Nova Scotia’s response to a data breach on one of its websites earlier this year cost more than $84,000, according to figures released under the province’s freedom of information legislation.
The Freedom of Information and Protection of Privacy Portal (FOIPOP) website was originally breached from March 3-5, and the site was taken down on April 5 by officials with the Department of Internal Services, which is responsible for the FOIPOP website.
As a result of the data breach, more than 7,000 documents were inappropriately downloaded, including 369 documents containing “highly sensitive” personal information such as social insurance numbers, birthdates and personal addresses.
The figures released by the province are limited to Sept. 30 and could now be higher than what is accounted for in the documents.
The largest expense appears to have been the credit-monitoring service made available to those who had their personal information breached. According to the breakdown provided by the province, the service cost $30,167.
The redesigned FOIPOP website, which only allows an individual to download previously completed FOI requests, cost $29,925.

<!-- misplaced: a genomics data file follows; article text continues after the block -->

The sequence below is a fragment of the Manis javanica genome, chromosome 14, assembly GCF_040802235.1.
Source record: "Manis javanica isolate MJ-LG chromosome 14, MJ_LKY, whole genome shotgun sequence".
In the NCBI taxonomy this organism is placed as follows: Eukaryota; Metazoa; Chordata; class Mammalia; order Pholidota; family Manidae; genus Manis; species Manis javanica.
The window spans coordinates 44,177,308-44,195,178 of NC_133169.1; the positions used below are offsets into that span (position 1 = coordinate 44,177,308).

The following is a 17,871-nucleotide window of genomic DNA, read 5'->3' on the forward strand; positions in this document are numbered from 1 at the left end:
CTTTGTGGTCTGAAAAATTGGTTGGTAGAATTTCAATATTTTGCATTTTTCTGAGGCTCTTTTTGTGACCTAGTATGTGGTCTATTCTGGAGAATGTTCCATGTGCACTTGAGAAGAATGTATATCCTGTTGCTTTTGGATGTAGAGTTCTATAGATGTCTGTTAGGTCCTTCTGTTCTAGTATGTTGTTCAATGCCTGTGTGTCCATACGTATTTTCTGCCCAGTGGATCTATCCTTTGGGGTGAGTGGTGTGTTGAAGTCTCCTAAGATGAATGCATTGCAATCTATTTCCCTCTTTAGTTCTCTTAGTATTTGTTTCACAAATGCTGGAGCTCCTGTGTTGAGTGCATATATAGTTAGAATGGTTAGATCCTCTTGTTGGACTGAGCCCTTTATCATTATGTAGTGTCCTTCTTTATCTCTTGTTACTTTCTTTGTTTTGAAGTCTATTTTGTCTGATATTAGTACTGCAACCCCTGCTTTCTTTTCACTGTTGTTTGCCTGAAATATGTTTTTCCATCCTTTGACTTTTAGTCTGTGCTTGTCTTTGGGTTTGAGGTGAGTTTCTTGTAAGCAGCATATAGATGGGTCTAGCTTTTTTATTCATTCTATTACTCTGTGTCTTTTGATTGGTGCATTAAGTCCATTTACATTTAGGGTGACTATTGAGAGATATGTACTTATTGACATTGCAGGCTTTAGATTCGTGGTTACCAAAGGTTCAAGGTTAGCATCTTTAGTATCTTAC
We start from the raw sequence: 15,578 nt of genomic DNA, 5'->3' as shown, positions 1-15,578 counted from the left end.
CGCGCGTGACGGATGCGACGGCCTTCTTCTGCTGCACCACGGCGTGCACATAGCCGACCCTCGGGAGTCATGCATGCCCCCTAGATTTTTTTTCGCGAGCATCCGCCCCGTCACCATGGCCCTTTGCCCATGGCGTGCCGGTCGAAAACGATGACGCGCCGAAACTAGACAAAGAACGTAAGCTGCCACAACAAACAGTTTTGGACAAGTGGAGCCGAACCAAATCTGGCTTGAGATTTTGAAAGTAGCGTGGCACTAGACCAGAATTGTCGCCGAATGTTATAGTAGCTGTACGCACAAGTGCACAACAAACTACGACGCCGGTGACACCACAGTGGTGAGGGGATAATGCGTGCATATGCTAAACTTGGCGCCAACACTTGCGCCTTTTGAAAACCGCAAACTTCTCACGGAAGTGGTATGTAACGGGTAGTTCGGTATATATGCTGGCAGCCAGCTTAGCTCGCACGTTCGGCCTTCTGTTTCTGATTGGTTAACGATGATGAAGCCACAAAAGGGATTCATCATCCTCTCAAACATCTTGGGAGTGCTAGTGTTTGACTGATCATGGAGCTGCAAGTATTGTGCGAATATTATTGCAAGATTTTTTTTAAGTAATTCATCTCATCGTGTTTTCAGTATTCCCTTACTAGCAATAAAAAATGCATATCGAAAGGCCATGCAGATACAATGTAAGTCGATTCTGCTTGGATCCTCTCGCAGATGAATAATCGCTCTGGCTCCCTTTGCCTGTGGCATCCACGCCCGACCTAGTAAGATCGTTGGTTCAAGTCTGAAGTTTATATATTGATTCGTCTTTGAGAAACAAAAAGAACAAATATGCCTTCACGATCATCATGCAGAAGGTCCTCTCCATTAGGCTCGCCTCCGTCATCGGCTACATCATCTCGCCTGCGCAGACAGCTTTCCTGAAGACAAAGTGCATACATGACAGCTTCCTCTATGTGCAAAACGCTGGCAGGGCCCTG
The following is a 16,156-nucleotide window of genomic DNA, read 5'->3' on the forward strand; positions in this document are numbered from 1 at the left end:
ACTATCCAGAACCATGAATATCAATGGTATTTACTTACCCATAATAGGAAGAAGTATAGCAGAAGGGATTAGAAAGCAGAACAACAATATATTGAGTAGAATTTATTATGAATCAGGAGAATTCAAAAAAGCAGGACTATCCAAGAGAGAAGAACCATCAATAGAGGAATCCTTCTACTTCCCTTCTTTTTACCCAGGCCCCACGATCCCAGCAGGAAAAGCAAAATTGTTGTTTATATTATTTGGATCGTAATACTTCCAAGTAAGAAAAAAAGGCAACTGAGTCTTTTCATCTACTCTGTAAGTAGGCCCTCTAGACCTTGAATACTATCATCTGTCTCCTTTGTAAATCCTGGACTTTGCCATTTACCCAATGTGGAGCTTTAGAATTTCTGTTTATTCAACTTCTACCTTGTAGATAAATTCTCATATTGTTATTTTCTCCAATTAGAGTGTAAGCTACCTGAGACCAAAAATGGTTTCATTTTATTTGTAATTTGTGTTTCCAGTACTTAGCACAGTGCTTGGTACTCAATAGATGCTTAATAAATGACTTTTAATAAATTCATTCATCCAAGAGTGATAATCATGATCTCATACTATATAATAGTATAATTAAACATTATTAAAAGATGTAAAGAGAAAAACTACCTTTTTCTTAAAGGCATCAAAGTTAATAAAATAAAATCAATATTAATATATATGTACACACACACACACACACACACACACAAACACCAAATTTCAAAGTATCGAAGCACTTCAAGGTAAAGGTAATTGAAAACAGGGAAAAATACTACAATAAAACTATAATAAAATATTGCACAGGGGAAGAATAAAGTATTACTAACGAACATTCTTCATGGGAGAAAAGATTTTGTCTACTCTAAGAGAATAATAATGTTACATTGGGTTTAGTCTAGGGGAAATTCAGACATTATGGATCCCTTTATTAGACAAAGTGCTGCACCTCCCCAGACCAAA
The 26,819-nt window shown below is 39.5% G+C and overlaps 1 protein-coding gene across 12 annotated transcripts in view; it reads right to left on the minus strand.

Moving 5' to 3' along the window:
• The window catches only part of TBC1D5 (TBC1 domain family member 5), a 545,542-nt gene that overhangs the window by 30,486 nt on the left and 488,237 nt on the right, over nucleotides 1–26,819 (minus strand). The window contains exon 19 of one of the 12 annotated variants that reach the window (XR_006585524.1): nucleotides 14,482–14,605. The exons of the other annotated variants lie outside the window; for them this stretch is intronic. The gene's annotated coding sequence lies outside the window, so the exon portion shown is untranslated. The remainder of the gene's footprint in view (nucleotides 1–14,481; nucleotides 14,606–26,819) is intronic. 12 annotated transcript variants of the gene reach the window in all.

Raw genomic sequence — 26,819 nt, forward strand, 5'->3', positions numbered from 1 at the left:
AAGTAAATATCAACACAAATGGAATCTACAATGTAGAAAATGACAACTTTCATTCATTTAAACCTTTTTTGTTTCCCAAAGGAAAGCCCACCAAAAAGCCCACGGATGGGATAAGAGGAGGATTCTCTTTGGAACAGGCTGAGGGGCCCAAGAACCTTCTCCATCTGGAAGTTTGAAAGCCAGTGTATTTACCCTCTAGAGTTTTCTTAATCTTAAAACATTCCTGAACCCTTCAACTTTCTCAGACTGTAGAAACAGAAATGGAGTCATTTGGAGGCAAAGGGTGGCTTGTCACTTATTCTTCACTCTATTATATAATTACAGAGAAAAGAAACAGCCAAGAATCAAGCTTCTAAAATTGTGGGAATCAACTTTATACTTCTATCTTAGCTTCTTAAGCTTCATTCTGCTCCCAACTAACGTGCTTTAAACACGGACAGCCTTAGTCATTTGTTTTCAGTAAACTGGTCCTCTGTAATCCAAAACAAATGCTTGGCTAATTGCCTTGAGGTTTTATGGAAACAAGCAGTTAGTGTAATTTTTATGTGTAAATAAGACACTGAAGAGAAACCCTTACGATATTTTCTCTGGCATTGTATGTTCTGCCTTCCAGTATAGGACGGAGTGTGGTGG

The new website, designed by Red Sky IT Solutions Ltd., was launched on Sept. 5 — 152 days after the original website was taken offline.
The old website allowed individuals to file and pay for a FOIPOP request as well as review all of the documents released by the government in response to other requests. The province has told Global News they expect to issue a Request for Procurement (RFP) in the first quarter of 2019 for a program that will manage the intake of requests online and the processing of requests by staff.
The new website will “likely” continue to remain separate.
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Other large costs released by the province include an $11,603 expense to hire a temporary Information Access and Privacy administrator, $5,734 for employee overtime and $5,462 for XPressPost services from Canada Post for notification letters sent out to individuals affected by the data breach.
In a statement, the province said its top priority during the incident was to move quickly and secure the breach while reaching out to inform and support those who had been affected.
“A significant portion of the cost is associated with the efforts to inform and support those affected, including the offered credit monitoring,” said Brian Taylor, spokesperson for the Department of Internal Services.
“Efforts then turned to providing a secure site to allow access to the publicly available, previously disclosed packages as quickly as possible.”
In addition to these expenses, Unisys, the company in charge of the portal, has been offered a one-year extension at a cost of $120,000.
The new contract separated control of the public disclosure portion of the site, and Unisys is no longer operating that aspect of the portal.
“We didn’t feel that it was an appropriate partnering,” said Internal Services Minister Patricia Arab at the end of June.